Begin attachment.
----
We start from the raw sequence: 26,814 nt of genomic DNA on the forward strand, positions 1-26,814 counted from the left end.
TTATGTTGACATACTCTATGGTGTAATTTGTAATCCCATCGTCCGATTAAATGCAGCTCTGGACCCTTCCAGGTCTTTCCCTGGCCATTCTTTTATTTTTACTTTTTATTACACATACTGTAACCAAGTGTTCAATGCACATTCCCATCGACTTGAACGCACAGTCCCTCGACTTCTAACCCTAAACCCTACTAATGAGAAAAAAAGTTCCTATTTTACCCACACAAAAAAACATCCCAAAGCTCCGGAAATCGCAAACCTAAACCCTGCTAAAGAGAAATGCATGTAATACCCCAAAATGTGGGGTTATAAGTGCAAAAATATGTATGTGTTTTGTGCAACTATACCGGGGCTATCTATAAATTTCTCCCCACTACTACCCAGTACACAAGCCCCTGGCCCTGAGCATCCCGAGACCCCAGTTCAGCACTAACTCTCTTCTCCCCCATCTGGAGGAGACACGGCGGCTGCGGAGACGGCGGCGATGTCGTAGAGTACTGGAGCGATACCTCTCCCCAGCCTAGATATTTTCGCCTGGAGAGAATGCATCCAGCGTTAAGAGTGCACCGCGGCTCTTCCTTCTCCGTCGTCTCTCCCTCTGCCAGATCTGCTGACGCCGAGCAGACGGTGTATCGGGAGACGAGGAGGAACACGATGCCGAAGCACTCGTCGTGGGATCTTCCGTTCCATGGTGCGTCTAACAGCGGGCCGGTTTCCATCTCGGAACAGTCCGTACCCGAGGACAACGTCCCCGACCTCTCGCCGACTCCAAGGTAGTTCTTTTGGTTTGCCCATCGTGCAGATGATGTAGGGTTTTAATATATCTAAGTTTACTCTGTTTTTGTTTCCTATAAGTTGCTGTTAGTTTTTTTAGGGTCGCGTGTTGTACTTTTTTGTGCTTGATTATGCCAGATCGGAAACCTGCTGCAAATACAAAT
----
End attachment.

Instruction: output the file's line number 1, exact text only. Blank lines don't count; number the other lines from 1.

We start from the raw sequence: 26,814 nt of genomic DNA on the forward strand, positions 1-26,814 counted from the left end.